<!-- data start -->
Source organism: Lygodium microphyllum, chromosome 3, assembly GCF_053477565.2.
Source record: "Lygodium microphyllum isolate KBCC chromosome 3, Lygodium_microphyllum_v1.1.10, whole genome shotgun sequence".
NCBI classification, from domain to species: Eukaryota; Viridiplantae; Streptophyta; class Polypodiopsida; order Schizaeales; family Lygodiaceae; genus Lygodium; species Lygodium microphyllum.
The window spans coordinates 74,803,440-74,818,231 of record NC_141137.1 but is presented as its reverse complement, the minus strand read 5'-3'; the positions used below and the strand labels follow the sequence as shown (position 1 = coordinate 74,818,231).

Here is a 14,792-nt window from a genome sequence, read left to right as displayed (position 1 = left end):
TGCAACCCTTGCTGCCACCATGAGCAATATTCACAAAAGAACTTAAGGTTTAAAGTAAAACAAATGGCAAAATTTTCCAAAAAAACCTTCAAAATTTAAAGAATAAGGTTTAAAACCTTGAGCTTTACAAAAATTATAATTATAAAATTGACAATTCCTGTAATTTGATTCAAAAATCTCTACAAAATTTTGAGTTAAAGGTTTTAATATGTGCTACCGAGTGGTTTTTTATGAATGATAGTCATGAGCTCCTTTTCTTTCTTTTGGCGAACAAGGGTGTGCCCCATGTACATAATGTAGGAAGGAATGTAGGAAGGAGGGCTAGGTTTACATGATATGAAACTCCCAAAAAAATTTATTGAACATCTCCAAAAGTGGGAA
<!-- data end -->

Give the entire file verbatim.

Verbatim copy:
Source organism: Lygodium microphyllum, chromosome 3, assembly GCF_053477565.2.
Source record: "Lygodium microphyllum isolate KBCC chromosome 3, Lygodium_microphyllum_v1.1.10, whole genome shotgun sequence".
NCBI classification, from domain to species: Eukaryota; Viridiplantae; Streptophyta; class Polypodiopsida; order Schizaeales; family Lygodiaceae; genus Lygodium; species Lygodium microphyllum.
The window spans coordinates 74,803,440-74,818,231 of record NC_141137.1 but is presented as its reverse complement, the minus strand read 5'-3'; the positions used below and the strand labels follow the sequence as shown (position 1 = coordinate 74,818,231).

Here is a 14,792-nt window from a genome sequence, read left to right as displayed (position 1 = left end):
TGCAACCCTTGCTGCCACCATGAGCAATATTCACAAAAGAACTTAAGGTTTAAAGTAAAACAAATGGCAAAATTTTCCAAAAAAACCTTCAAAATTTAAAGAATAAGGTTTAAAACCTTGAGCTTTACAAAAATTATAATTATAAAATTGACAATTCCTGTAATTTGATTCAAAAATCTCTACAAAATTTTGAGTTAAAGGTTTTAATATGTGCTACCGAGTGGTTTTTTATGAATGATAGTCATGAGCTCCTTTTCTTTCTTTTGGCGAACAAGGGTGTGCCCCATGTACATAATGTAGGAAGGAATGTAGGAAGGAGGGCTAGGTTTACATGATATGAAACTCCCAAAAAAATTTATTGAACATCTCCAAAAGTGGGAA